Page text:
Regardless of the side that you might be taking in the legal battle between Epic Games and Apple, its importance is undeniable, which is why the case will be handled by a jury.
We are, after all, talking about a decision that will shape the entire iOS ecosystem and whose implications are so far-reaching that it's more likely we'll be witnessing, rather than anticipating them.
Judge Yvonne Gonzales Rogers didn't provide a ruling in Epic's request for a Temporary Restraining Order (TRO) against Apple, deciding that the entire case would not be done justice by any single judge. Therefore, it will go before a jury, but she thinks it will not be before July 2021.
GamesBeat's lengthy report claims that Gonzales Rogers seemed quite sceptical of Epic's ability to prove their arguments against Apple, but ultimately steered clear of taking sides. According to Al Jazeera , she did so because the higher courts would be less likely to overturn the result.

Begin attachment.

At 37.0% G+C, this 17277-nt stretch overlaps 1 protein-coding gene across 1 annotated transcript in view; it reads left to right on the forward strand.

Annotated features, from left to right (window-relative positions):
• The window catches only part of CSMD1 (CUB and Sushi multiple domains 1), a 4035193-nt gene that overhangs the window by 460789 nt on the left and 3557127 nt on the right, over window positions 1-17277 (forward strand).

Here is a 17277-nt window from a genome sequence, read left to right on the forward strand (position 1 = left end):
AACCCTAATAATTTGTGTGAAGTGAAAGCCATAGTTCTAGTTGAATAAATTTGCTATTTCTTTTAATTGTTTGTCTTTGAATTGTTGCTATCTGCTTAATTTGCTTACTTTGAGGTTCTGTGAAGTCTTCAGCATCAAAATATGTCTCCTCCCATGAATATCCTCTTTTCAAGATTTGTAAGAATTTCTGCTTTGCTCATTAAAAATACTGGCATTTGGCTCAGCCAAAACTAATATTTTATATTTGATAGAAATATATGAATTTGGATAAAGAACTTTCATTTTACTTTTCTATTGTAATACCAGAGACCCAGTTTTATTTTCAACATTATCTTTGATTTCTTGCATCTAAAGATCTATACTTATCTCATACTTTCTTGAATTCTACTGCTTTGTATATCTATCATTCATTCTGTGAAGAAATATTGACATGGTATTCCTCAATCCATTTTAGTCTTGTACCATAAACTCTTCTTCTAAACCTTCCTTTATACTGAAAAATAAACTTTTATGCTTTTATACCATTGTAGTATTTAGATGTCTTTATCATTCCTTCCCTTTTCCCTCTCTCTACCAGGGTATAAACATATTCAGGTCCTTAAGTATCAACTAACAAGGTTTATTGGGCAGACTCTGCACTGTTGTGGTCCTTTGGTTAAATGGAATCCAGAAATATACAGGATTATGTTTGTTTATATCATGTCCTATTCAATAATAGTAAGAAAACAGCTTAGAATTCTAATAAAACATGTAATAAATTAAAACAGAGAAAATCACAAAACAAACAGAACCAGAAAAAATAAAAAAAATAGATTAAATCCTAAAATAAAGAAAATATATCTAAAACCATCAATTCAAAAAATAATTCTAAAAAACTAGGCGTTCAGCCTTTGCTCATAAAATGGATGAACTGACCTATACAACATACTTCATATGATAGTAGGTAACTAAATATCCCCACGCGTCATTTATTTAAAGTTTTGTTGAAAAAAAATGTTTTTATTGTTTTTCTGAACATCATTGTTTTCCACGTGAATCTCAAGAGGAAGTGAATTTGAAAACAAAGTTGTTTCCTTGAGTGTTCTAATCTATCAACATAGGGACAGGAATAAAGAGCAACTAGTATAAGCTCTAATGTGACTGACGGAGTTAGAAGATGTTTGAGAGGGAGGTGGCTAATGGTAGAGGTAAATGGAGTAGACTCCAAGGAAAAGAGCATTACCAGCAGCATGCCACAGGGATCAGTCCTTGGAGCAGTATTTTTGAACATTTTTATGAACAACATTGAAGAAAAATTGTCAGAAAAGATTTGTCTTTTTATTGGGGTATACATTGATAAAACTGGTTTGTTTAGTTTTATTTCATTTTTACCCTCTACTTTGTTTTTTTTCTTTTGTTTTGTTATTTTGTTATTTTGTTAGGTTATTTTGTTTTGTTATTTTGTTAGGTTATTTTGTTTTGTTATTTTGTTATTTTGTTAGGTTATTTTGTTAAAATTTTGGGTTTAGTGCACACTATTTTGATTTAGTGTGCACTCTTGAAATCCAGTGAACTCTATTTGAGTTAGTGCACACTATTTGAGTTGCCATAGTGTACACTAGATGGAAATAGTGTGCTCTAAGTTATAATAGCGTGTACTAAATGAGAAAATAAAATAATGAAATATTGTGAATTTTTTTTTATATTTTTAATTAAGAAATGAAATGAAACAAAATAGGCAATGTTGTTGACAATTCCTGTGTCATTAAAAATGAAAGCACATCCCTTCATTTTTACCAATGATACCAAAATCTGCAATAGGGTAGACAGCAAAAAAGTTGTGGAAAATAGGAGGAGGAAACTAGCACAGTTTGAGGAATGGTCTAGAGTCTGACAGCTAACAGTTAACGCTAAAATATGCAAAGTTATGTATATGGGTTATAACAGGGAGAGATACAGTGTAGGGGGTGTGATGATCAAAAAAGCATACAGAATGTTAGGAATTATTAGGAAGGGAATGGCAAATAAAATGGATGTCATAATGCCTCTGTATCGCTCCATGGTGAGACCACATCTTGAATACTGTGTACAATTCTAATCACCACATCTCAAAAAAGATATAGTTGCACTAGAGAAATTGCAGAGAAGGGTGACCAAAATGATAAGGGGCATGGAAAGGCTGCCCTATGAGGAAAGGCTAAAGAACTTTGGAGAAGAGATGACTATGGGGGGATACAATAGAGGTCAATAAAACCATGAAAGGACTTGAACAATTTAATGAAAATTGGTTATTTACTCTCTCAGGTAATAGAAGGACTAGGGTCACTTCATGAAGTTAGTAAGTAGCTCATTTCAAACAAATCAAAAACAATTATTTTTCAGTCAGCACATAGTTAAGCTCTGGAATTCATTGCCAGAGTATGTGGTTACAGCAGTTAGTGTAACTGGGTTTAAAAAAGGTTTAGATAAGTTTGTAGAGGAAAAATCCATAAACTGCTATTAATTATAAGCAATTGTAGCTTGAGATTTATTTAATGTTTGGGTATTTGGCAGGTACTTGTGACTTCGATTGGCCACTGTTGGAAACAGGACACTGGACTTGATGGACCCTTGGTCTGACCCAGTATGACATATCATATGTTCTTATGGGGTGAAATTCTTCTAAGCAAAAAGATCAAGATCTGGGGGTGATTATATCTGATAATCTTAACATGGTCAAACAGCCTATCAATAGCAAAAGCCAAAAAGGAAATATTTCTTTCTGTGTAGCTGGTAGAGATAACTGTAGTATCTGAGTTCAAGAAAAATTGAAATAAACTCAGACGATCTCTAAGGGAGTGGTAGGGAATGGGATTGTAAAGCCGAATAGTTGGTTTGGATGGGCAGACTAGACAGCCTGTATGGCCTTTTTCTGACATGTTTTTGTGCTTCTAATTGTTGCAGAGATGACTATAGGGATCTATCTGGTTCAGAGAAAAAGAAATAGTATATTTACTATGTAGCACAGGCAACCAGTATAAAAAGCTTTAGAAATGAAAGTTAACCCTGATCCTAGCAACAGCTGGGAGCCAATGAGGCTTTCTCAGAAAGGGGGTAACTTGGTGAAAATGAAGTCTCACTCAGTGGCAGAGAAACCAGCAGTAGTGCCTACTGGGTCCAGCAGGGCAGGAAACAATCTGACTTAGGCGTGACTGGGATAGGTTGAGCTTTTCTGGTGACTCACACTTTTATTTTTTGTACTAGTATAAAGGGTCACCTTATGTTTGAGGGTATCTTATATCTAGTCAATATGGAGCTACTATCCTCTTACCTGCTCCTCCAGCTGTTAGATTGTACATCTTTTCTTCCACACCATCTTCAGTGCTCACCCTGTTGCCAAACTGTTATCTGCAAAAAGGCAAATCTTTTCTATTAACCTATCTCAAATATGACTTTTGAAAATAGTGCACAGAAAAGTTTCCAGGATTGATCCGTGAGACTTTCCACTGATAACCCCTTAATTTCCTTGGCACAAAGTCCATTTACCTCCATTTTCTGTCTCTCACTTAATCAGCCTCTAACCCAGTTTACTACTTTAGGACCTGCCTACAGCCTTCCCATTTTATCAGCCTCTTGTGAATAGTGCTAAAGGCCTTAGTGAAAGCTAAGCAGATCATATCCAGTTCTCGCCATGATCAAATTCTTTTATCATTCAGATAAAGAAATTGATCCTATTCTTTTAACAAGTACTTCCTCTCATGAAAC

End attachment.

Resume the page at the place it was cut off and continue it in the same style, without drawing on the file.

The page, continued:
Gonzales Rogers said the trial will be fascinating, which seems to be the only certainty at the moment. She also said that it's common for plaintiffs to want her to define antitrust markets as narrowly as possible, while defendants want it defined as broadly as possible.
"Walled gardens have existed for decades. Nintendo has had a walled garden. Sony has had a walled garden. Microsoft has had a walled garden. In this particular industry, what Apple is doing is not much different", she said.
Apple has been trying to dismiss Epic's arguments that the in-app payments (IAP) are a separate product and should be open to competition, insisting that IAP has "never been offered as a separate product".
Epic, on the other hand, argue that 54 per cent iOS users opting for Fortnite's direct payments prove it is, and that the demand for another payment system is undeniably there. "We eliminated Apple's ability to say there is no separate product", their lawyer said. “We showed that there is.”